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(Reference retrieved automatically from Web of Science through information on FAPESP grant and its corresponding number as mentioned in the publication by the authors.)

Female emancipation in a male dominant, sexually dimorphic primate under natural conditions

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Izar, Patricia [1] ; Fernandez-Bolanos, Marcelo [1] ; Seex, Lauren [2] ; Gort, Gerrit [3] ; Suscke, Priscila [1] ; Tokuda, Marcos [4] ; Mendonca-Furtado, Olivia [1, 5] ; Verderane, Michele P. [1] ; Hemelrijk, Charlotte K. [2]
Total Authors: 9
[1] Univ Sao Paulo, Dept Expt Psychol, Sao Paulo - Brazil
[2] Univ Groningen, Groningen Inst Evolutionary Life Sci, TRES, Theoret Res Evolutionary Life Sci, Groningen - Netherlands
[3] Wageningen Univ & Res, Biometris, Wageningen - Netherlands
[4] Parque Zool Municipal Quinzinho Barros, Sorocaba - Brazil
[5] Natl Inst Atlantic Forest, Santa Teresa - Brazil
Total Affiliations: 5
Document type: Journal article
Source: PLoS One; v. 16, n. 4 APR 19 2021.
Web of Science Citations: 0

In most group-living animals, a dominance hierarchy reduces the costs of competition for limited resources. Dominance ranks may reflect prior attributes, such as body size, related to fighting ability or reflect the history of self-reinforcing effects of winning and losing a conflict (the winner-loser effect), or both. As to prior attributes, in sexually dimorphic species, where males are larger than females, males are assumed to be dominant over females. As to the winner-loser effect, the computational model DomWorld has shown that despite the female's lower initial fighting ability, females achieve some degree of dominance of females over males. In the model, this degree of female dominance increases with the proportion of males in a group. This increase was supposed to emerge from the higher fraction of fights of males among themselves. These correlations were confirmed in despotic macaques, vervet monkeys, and in humans. Here, we first investigate this hypothesis in DomWorld and next in long-term data of 9,300 observation hours on six wild groups of robust capuchin monkeys (Sapajus libidinosus; S. nigritus, and S. xanthosternos) in three Brazilian sites. We test whether both the proportion of males and degree of female dominance over males are indeed associated with a higher relative frequency of aggression among males and a higher relative frequency of aggression of females to males. We confirm these correlations in DomWorld. Next, we confirm in empirical data of capuchin monkeys that with the proportion of males in the group there is indeed an increase in female dominance over males, and in the relative frequency of both male-male aggression and aggression of females to males and that the female dominance index is significantly positively associated with male male aggression. Our results reveal that adult sex ratio influences the power relation between the sexes beyond predictions from socioecological models. (AU)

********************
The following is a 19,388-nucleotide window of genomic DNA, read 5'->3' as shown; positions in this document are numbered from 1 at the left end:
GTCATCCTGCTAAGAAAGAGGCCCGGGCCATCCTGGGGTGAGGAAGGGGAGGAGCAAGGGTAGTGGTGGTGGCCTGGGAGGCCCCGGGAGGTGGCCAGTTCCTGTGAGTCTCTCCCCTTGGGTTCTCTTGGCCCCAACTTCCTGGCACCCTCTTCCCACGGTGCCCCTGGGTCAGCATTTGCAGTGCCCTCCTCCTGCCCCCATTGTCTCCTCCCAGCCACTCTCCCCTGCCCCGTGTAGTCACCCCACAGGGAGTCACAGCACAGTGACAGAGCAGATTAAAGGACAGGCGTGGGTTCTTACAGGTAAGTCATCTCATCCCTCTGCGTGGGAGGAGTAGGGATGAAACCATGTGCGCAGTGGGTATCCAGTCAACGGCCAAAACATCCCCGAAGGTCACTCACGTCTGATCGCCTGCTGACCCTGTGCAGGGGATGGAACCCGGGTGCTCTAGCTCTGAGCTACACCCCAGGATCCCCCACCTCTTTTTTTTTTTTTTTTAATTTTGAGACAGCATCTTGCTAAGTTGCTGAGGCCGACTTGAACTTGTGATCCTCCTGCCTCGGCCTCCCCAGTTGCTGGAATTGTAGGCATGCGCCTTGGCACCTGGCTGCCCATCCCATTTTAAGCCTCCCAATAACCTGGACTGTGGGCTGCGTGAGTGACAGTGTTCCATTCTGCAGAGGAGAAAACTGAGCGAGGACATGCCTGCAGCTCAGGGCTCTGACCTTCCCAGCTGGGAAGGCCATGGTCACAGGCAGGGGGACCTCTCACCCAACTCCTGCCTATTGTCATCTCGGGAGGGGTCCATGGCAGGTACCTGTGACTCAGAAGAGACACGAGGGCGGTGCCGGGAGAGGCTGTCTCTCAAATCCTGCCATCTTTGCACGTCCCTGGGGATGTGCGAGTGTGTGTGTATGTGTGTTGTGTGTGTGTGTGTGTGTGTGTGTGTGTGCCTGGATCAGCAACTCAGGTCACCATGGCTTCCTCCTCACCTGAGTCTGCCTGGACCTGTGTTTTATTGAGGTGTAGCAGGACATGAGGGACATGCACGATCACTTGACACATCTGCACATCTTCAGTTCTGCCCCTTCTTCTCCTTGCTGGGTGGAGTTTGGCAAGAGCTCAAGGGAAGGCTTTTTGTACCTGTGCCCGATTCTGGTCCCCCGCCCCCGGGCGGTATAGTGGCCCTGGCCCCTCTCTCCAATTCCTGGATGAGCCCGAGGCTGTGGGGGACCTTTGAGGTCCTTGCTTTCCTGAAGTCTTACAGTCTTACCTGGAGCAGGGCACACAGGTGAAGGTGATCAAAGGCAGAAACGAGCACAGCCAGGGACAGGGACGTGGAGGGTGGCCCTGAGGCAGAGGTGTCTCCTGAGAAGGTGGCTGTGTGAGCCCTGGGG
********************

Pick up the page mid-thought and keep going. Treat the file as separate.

FAPESP's process: 14/13237-1 - Phenotypic plasticity of tufted capuchin monkeys (genus Sapajus): effect of different ontogenetic trajectories or of context-dependent activation?
Grantee:Patrícia Izar Mauro
Support Opportunities: Research Projects - Thematic Grants
FAPESP's process: 10/51455-0 - Social-ecological analysis of two species of capuchin monkeys (Cebus xanthosternos and Cebus libidinosus) in different habitats, Atlantic Forest and mangroves
Grantee:Patrícia Izar Mauro
Support Opportunities: Regular Research Grants
FAPESP's process: 10/51252-1 - Socioecology of Cebus xanthosternos in an Atlantic Forest area in southern Bahia
Grantee:Priscila Suscke Gouveia
Support Opportunities: Scholarships in Brazil - Doctorate
FAPESP's process: 09/51589-9 - Social structure, mating system and sexual dispersal pattern of a wild population of black-tufted capuchin (Cebus nigritus), at Carlos Botelho State Park/PECB, São Paulo
Grantee:Patrícia Izar Mauro
Support Opportunities: Regular Research Grants